1. ## Standard Normal Distribution

~

How to show that and ~ gamma()? Also how to show that only the standard normal distribution satisfies these 2 properties? In other words, if you have and ~ gamma(), then ~ .

To show that :
I know that distribution of is , where . Also .
.
Hence .

To show that ~ gamma():
.

Now, this is where I am stuck. How do I continue to get gamma()? Also how to show if you have and ~ gamma(), then ~ .

2. ## Re: Standard Normal Distribution

I'm not a great theoretician, but I think there may be something wrong with the question because the gamma distribution usually has two arguments, alpha and beta. However, the distribution of one z^2 is chi square with 1 df, and the chi square is a simplified gamma with alpha = 2 and n = 2.beta with n = 1 in this case. It all looks hopeful. Perhaps if you work through the derivation of the chi square backwards you may get somewhere. kat

3. ## Re: Standard Normal Distribution

I did not learn chi square distribution so I think it can be found directly without resorting to going to chi square. I hope somebody who knows more about this will be able to help me.

4. ## Re: Standard Normal Distribution

Ok, differentiating with respect to gives me which is the probability density function of gamma. Hence, I believe I have solved it. Now, if someone could help me with the reverse direction, I would greatly appreciate it.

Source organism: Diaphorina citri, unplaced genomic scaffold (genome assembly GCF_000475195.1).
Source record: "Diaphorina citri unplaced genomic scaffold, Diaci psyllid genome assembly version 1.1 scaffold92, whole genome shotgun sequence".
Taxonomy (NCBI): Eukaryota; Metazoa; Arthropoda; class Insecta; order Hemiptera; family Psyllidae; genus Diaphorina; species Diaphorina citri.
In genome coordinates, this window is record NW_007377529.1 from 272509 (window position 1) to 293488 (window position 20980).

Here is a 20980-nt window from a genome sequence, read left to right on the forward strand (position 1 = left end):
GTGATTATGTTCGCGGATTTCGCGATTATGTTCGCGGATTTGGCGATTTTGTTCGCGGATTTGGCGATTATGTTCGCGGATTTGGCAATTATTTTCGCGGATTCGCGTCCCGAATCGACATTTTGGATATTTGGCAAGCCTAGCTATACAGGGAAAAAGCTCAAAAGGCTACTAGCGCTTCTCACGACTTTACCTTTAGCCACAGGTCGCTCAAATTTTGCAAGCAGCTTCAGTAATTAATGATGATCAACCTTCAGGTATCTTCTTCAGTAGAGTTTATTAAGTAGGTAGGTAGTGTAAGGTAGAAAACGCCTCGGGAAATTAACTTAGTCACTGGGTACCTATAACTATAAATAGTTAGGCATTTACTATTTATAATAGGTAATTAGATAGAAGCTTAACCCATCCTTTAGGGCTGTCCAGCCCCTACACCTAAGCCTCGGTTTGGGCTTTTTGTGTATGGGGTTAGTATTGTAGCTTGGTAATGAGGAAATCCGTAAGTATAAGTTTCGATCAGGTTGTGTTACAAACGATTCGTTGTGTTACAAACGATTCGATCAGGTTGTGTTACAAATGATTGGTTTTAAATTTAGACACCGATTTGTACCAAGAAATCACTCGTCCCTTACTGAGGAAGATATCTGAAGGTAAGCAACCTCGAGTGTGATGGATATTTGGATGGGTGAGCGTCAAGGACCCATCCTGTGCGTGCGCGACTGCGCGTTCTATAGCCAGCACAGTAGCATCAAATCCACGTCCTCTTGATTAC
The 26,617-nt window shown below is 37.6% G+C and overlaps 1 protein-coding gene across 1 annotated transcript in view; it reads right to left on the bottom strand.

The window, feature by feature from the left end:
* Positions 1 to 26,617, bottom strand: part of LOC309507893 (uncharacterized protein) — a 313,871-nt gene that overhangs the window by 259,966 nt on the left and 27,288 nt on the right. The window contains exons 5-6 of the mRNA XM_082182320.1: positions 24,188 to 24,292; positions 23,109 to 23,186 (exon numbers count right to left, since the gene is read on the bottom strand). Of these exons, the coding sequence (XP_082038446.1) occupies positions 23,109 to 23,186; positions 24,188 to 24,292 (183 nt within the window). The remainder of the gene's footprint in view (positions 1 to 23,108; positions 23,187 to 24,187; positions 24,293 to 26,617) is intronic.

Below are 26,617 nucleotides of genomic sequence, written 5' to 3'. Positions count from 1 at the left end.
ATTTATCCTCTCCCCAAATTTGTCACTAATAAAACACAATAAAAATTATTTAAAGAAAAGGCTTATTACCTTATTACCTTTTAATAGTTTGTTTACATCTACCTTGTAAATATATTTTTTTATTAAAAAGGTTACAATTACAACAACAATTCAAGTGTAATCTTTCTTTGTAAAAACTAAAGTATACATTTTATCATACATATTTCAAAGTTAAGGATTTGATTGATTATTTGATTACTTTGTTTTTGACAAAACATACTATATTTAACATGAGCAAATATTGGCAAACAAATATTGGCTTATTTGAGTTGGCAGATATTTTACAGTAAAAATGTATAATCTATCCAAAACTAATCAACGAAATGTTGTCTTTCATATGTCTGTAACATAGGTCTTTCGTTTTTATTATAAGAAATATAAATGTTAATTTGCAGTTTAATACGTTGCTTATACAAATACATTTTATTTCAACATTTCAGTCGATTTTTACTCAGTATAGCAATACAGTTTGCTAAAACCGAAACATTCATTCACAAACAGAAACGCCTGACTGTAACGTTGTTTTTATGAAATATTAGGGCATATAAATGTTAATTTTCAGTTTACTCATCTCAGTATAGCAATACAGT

5. ## Re: Standard Normal Distribution

Originally Posted by geniusacamel
... Now, if someone could help me with the reverse direction, I would greatly appreciate it.

Well, in general, if a random variable has a gamma distribution then it could actually depend on three (positive) parameters – it is of the Pearson Type III system.

That said, most often, the two parameter system is used i.e. .

If you use the standardized form of the gamma distribution i.e. , then it tends to the standard normal distribution as the parameter tends to infinity:

,

for all real values of , where

is the standard normal cdf.

That said, similar results hold for the general gamma distribution as well as the special case of the family of chi-square distributions.

 Tweet

#### Posting Permissions

• You may not post new threads
• You may not post replies
• You may not post attachments
• You may not edit your posts